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Sri Iswar Ram Chandra Bigraha Thakur and Another Vs. Bengal Duars Bank Ltd. - Court Judgment

LegalCrystal Citation
CourtPrivy Council
Decided On
Case NumberPrivy Council Appeal No.7 of 1939 (From Calcutta: Bengal Appeals Nos.2 to 6 of 1937)
Judge
AppellantSri Iswar Ram Chandra Bigraha Thakur and Another
RespondentBengal Duars Bank Ltd.
Advocates:Sir Thomas Strangman and C. Bagram, for Appellants; W. Wallach, for Respondents. Solicitors for Appellants, T.L. Wilson and Co., Solicitors for Respondents, Douglas Grant and Dold.
Excerpt:
.....between the case of a math and that of a private idol their lordships find it unnecessary to consider the question in these appeals, for not only are the pleadings silent on the matter, but the appellant had also to admit that there was no evidence of his having in fact acted in management of the idol's property, as, for instance, by the collection of rents. this contention accordingly fails. their lordships will therefore humbly advise his majesty that the judgment and decrees of the high court should be affirmed and that the consolidated appeals should be dismissed with costs. appeals dismissed.
Judgment:

Lord Thankerton:

The appellant, Prasanna Deb Raikat, sues for himself and as shebait for an Idol, Sri Sri Iswar Ram Chandra Bigraha, who is thus in name a plaintiff and appellant, in the five suits which are the subject of the five consolidated appeals against a judgment and five decrees of the High Court of Judicature at Fort William in Bengal, dated 16th June 1936, which affirmed a judgment and five decrees of the subordinate Judge of Jalpaiguri, dated 23rd December 1932, dismissing the five suits with costs. In three of the suits Prasanna Deb Raikat, who may be referred to as the appellant, seeks to set aside permanent leases at fixed rents granted by Sitaram Bairagi, whom the appellant - in view of the findings of the Courts below - does not now dispute to have been hereditary shebait of the Idol. In the other two suits the appellant seeks ejectment of temporary tenants, on whom notice to quit has been served.

The appellant's original grounds of suit were that the Idol had been installed by an ancestor of his, who had endowed it with property which included the lands in suit, and had placed a priest in charge of the Idol and the property, but that the ancestor retained control and that there was no hereditary right of succession in the priests. It was stated that Sitaram had succeeded his father as priest, but that, about 1883, the Rajah, being dissatisfied with Sitaram, had removed him and had appointed Budhu, Sitaram's stepmother, in his place; that, in 1909, on Budhu's death, while the estate was under the Court of Wards Sitaram had got back into possession and had subsequently created these five tenancies; that on Sitaram's death in 1925, he had been succeeded by his son, Khagendra, who had executed a deed of surrender of the Idol and the property to the appellant on 15th November 1925, and that the appellant had removed the idol to his own house and had given the notices to quit and had filed the five suits at various dates in 1929 and 1930. As regards the property in suit, the appellant claimed that it was debuttar property of the Idol and that, as shebait, he was entitled to recover possession and, if it was not debuttar property, that it belonged to the appellant personally. At the hearing before this Board, mainly by reason of the facts concurrently found by the Courts below, the appellant had to concede that the Idol was installed by one of Sitaram's ancestors and that Sitaram and his ancestors were shebaits of the Idol; that an ancestor of the appellant, who had endowed the Idol with the property, had imposed no conditions as to its management or as to the appointment of shebaits, at the time of the endowment; and that the so-called deed of surrender by Khagendra was a nullity and that the appellant was not the shebait of the Idol.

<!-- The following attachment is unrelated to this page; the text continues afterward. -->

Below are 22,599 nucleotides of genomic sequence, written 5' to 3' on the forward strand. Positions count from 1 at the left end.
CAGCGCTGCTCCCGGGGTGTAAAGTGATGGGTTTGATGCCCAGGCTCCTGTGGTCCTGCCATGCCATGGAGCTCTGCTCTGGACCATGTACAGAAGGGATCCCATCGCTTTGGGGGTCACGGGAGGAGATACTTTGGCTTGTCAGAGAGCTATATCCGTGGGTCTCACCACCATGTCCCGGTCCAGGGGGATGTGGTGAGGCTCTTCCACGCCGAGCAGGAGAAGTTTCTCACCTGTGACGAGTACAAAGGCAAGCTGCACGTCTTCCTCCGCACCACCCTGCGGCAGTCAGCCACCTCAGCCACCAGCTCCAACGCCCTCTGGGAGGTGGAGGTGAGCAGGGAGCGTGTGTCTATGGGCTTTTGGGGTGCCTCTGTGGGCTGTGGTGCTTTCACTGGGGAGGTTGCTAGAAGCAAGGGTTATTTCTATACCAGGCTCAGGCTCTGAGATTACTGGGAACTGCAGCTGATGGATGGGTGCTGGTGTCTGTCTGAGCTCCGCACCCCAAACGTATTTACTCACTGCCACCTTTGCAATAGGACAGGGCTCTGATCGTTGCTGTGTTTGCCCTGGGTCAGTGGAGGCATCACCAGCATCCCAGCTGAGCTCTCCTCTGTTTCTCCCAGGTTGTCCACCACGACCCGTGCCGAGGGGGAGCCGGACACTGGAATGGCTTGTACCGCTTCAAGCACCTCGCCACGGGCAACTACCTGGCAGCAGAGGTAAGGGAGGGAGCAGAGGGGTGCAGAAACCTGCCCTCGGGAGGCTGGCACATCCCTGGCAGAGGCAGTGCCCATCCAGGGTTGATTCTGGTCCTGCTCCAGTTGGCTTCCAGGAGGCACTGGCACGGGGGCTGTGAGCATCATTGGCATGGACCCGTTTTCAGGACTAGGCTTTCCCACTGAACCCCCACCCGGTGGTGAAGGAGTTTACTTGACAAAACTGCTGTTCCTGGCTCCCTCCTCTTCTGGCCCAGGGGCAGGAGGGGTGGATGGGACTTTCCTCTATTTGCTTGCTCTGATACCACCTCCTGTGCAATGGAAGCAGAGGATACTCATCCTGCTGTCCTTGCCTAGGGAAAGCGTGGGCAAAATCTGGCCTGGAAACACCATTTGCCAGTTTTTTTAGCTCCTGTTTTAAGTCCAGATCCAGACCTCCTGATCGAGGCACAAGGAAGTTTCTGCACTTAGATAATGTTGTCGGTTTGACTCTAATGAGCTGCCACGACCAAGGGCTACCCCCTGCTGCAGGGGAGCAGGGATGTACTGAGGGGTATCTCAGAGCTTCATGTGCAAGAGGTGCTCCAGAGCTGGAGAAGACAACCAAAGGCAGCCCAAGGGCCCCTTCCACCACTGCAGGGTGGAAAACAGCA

In these circumstances the appellant was driven to find some ground to justify his insistence in these suits on behalf of the Idol and he accordingly sought to maintain that he was entitled to insist as de facto shebait of the idol, and he relied on two decisions of this Board : 60 IA 124 (1) and 62 IA 47 (2) . This ground is not raised in the appellant's pleadings, and was submitted for the first time in the High Court. The High Court distinguished these cases on the ground that they related to the mohantship of a math and not to a shebaitship of an endowment, and on the facts of the cases, and pointed out that the plaints were not based on the appellant's possession as de facto shebait. They rejected the contention. While distinction may well be drawn between the case of a math and that of a private Idol their Lordships find it unnecessary to consider the question in these appeals, for not only are the pleadings silent on the matter, but the appellant had also to admit that there was no evidence of his having in fact acted in management of the Idol's property, as, for instance, by the collection of rents. This contention accordingly fails. Their Lordships will therefore humbly advise His Majesty that the judgment and decrees of the High Court should be affirmed and that the consolidated appeals should be dismissed with costs.

Appeals dismissed.


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